Tumor implantation (TI) development at the surgical wound following cancer surgery is still an unresolved concern. Trocar site recurrence, which is likely a form of TI, has become one of the most controversial topics and, with the widespread acceptance of laparoscopic surgery, has caused renewed interest in questions about TI. Honey has positive effects on wound healing. Physiological and chemical properties of honey might prevent TI when applied locally.
Design, Interventions, and Main Outcome Measures
Sixty BALB/c strain mice, divided into 2 groups, were wounded in the posterior neck area. Group 1 mice formed the control group, and group 2 mice had wounds coated with honey before and after tumor inoculation. All wounds were inoculated with transplantable Ehrlich ascites tumor. The presence of TI was confirmed in the wounded area by histopathological examination on the 10th day.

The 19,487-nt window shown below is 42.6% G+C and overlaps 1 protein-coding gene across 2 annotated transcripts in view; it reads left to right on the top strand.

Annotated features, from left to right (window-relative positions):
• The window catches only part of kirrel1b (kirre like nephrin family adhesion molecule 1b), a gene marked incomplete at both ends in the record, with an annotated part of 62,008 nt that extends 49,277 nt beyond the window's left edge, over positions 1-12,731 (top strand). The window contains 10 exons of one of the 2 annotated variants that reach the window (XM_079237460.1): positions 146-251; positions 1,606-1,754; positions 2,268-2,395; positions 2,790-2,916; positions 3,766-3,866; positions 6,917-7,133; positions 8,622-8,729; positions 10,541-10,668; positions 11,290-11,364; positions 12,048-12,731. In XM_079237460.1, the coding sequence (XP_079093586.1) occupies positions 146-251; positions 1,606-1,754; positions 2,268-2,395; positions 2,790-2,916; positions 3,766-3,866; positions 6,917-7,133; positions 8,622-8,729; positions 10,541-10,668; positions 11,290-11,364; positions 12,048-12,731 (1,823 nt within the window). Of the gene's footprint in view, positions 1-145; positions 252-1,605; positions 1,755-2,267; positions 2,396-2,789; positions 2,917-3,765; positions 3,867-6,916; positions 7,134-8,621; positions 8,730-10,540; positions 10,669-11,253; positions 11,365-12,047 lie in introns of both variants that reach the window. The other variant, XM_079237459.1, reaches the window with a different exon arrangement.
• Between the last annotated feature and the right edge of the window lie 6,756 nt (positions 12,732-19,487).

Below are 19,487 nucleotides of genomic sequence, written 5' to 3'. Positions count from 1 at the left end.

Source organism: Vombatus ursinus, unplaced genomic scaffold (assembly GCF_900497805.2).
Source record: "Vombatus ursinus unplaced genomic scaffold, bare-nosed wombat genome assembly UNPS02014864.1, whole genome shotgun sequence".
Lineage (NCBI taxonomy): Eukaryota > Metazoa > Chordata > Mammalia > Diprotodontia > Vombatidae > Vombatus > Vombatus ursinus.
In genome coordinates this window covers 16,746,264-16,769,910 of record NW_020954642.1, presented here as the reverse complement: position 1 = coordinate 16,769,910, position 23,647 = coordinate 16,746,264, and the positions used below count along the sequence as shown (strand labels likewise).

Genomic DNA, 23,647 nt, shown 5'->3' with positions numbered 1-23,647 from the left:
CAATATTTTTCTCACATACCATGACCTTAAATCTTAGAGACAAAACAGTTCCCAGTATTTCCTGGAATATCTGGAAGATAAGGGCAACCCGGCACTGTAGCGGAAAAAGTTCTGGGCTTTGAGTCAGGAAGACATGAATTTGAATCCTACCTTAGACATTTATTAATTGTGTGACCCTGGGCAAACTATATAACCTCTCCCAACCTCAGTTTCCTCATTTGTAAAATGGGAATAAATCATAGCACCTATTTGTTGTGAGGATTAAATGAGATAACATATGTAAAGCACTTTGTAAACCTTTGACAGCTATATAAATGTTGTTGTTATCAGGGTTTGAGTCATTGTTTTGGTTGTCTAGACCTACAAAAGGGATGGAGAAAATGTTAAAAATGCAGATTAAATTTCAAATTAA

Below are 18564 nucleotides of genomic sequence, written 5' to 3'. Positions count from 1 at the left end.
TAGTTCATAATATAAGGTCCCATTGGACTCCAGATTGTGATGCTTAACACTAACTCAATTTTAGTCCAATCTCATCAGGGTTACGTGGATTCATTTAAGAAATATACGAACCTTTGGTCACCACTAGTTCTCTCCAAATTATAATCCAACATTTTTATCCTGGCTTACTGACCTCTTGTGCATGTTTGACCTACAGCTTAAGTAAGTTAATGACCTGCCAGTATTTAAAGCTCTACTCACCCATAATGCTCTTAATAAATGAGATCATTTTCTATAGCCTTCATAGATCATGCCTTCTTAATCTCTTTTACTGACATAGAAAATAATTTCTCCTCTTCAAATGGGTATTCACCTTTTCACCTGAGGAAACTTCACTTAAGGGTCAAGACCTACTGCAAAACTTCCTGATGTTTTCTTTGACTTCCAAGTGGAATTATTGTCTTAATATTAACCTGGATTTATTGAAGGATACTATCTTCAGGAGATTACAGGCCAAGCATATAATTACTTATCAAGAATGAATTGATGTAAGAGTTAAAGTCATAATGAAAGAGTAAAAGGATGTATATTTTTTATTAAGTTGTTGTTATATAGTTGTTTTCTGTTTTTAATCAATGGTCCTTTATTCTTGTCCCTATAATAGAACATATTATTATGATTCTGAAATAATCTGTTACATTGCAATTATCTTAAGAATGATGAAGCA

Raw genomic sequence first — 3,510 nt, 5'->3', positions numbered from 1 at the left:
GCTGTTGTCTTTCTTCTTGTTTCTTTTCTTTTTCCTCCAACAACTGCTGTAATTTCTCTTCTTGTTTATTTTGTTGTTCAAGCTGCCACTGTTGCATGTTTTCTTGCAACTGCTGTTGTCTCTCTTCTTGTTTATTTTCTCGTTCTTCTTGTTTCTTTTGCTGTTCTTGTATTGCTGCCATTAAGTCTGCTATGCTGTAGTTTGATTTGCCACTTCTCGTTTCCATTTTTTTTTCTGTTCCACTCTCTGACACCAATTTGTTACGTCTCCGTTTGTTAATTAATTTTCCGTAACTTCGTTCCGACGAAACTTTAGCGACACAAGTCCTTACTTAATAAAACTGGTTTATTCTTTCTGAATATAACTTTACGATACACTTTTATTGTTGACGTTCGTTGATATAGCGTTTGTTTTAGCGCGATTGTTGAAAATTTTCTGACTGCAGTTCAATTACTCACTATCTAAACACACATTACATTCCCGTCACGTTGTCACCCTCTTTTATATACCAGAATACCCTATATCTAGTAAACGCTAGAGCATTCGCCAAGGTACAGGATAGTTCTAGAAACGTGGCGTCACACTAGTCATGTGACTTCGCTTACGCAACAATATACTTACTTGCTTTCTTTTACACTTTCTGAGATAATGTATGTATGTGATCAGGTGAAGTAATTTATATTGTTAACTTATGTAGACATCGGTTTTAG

Tumor implantation was achieved in all group 1 animals and verified by palpable mass and histopathological examination. In group 2 mice, although TI could not be detected macroscopically, it was revealed by pathological examination in 8 cases. Tumor implantation was less likely in group 2 mice (8 of 30 vs 30 of 30; P<.001).
Tumor implantation was markedly decreased by the application of honey pre- and postoperatively. It is possible that the physiological and chemical properties of honey protected wounds against TI. Honey could be used as a wound barrier against TI during pneumoperitoneum in laparoscopic oncological surgery and in other fields of oncological surgery.